Remember, in the common core visioning environment, teachers are simply facilitators, rather than the classroom authority and presenter of facts. So no one will tell this child the facts: that energy costs to produce a gallon of ethanol exceed the energy available from that gallon.
And, no one will tell this child the economic realities as revealed in the Wall Street Journal, that due to rapidly improving technologies of fracking, and in general locating and extracting oil and gas, the United States is poised to not only surpass Middle East and Russian production, but to create domestic reserves for the foreseeable future.
In short, this child is being indoctrinated with biased information, that is unvetted and unreviewed. What is the potential damage to this nine year old child?
Let’s fast forward this little guy’s life by about 11 years.
On May 28, 2013, I attended Congressman Pete Sessions town hall meeting in Richardson, Texas. Outside the meeting hall, I was approached by a young woman in her early twenties.
Her distinguishing characteristics were wrist to shoulder tats, and a prominent nose ring.
The young woman was carrying a “Stop Fracking” sign. I engaged her in conversation. She was adamant that fossil fuel exploration is destroying the Earth’s biodiversity.
The tragedy is that this young woman, due to being brainwashed in some radical academic environment, is virtually unemployable as a professional in mainstream America. Our Brentfield 4th grader is being guided down the same path.
This scenario about common core’s ideological mischief is not an isolated incident.
Recently, a Denton, Texas parent caught the Denton ISD teaching students that the 2nd Amendment to the Constitution gives the right to carry firearms only to members of a state militia. My own review of the CSCOPE 11th grade World War II lesson (CSCOPE is Texas’ educators first step towards common core) reveals undue classroom attention to social engineering subjects such as the Navajo Code talkers, the Tuskegee Airmen, and the Japanese internment.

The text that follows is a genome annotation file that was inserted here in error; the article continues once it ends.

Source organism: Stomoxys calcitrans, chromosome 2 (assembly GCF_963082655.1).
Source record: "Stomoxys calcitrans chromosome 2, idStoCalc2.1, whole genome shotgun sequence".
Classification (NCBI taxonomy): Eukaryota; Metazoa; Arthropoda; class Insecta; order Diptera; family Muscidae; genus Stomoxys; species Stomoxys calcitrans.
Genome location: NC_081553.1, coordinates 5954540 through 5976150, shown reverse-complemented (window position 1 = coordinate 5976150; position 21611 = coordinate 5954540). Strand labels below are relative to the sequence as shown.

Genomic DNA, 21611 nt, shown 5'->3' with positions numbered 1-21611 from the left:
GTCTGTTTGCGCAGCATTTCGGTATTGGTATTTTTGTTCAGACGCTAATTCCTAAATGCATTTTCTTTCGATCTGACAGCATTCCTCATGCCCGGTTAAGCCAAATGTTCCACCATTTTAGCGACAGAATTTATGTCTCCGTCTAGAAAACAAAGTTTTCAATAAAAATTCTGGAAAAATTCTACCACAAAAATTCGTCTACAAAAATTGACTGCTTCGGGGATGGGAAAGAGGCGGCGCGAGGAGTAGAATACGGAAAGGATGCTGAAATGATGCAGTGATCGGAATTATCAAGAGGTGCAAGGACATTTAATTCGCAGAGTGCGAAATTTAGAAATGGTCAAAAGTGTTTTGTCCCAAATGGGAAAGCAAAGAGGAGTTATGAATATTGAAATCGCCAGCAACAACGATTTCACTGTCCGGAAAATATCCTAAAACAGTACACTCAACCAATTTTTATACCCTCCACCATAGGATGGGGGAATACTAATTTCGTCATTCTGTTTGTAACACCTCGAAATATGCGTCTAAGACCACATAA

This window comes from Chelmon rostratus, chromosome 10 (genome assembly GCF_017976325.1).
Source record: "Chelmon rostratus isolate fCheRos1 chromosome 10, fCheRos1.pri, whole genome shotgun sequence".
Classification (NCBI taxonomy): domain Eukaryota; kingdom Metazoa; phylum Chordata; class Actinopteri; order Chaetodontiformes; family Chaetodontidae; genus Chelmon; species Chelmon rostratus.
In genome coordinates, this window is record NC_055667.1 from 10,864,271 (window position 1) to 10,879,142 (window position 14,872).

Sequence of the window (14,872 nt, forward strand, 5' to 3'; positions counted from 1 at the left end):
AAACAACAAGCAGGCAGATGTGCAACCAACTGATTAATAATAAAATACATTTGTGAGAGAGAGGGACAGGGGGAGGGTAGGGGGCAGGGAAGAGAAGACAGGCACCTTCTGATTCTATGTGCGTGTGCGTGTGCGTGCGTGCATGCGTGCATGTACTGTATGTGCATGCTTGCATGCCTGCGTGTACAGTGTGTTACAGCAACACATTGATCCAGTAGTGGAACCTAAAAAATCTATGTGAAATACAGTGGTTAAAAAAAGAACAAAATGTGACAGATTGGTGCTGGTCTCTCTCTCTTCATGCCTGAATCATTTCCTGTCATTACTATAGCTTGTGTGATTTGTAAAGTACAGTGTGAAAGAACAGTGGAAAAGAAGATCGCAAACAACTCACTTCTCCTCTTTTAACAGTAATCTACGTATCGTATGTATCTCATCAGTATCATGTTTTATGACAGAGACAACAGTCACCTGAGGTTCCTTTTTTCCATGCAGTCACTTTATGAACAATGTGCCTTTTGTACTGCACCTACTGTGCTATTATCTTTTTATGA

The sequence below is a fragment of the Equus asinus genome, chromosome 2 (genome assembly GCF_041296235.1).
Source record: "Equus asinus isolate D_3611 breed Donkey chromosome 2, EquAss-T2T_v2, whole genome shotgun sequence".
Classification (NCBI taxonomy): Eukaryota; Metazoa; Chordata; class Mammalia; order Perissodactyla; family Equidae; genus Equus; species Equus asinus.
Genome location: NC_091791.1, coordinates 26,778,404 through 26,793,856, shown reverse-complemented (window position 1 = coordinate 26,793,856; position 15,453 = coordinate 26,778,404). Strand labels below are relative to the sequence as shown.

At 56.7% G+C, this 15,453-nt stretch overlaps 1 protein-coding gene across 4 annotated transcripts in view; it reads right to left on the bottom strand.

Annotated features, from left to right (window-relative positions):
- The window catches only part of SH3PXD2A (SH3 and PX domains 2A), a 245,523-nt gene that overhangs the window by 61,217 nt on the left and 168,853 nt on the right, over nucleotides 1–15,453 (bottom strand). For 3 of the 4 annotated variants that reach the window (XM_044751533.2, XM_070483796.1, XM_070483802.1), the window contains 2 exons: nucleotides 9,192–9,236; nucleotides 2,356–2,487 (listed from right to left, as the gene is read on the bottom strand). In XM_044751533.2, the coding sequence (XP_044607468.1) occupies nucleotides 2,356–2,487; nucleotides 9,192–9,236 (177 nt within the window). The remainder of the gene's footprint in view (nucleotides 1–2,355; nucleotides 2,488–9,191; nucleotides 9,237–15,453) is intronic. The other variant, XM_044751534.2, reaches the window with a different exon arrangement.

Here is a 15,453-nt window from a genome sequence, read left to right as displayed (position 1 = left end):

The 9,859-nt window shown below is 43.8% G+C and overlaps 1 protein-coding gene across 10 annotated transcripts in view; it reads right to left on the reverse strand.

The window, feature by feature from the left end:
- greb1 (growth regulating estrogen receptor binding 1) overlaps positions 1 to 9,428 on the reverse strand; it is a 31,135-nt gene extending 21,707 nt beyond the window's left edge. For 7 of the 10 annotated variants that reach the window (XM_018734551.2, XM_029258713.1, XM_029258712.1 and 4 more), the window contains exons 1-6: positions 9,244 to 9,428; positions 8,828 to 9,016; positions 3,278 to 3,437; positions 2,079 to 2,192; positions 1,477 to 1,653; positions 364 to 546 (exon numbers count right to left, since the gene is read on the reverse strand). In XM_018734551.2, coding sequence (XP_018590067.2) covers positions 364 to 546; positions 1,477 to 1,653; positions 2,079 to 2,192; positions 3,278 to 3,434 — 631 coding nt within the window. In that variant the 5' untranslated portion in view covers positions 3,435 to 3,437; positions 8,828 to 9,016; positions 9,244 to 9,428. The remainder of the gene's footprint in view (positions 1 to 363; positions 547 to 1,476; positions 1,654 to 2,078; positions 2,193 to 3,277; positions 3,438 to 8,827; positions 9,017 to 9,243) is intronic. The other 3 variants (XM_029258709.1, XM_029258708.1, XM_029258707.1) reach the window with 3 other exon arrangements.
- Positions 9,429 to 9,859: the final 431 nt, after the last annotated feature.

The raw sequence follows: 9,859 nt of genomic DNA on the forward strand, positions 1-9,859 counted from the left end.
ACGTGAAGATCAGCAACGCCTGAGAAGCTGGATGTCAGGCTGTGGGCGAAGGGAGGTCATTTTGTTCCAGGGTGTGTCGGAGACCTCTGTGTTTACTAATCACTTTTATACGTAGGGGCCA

Only one 50 minute period of the seven period WWII module is allocated for ALL of the key campaigns of the War: the Battle of Midway, the U. S. advancement through the Pacific Islands, The Bataan Death March, the invasion of Normandy, fighting the war on multiple fronts, the liberation of concentration camps, and the development and use of atomic weapons.
Meanwhile, students are assigned a laughable, time-wasting “project” of creating an acrostic poem using the name of events and leaders.
Project based learning, indeed. On January 13, 2010, Texas governor Rick Perry wrote to the U. S. Department of Education, rejecting the implementation of the Common Core curriculum in Texas.
Further, common core was banned in Texas public schools during the 2013 Texas legislature session (House Bill 462).
In spite of opposition by the governor, the Texas legislature, and mainstream Texans, superintendents in the Richardson ISD and across Texas are nevertheless implementing the principles of common core, via the adoption of TASA and local “visioning” initiatives.
The superintendents arrogance represents a war on a broader front….local control.
Local control, a recently much-abused definition, really means that the local community dictates school district policy, and the superintendent and administration are hired to implement that policy.
Local control does NOT mean that local superintendents and administrators teach whatever they please, and the community be damned.
It is time for citizens, parents, and our legislators to step up against school districts that indoctrinate our kids with false ideology, while ignoring the rule of law and academic facts.
Hint for the next legislative session: School districts that insist on implementing common core and project based learning should be denied state funding.
Bill Ames is an education activist who lives in Dallas. His book, Texas Trounces the Left’s war on History (WNAenterprises.com) tells the story of his experience in developing Texas’ U. S. history standard in 2009-2010. He is currently reviewing CSCOPE lessons as part of the State Board of Education’s ad hoc committee project, and is available to deliver presentations to interested groups. He welcomes reader comments at email@example.com.
SERIES EDITOR Jeanine McGregor, known to most in the Texas Education Debate as ”Ms. Mac”, is an Award-Winning Teacher, an educational researcher, and an author-publisher as CEO of Character of American Productions. She is also producer of Ms. Mac’s Schoolhouse, and the innovative “Ms. Mac TV” Program.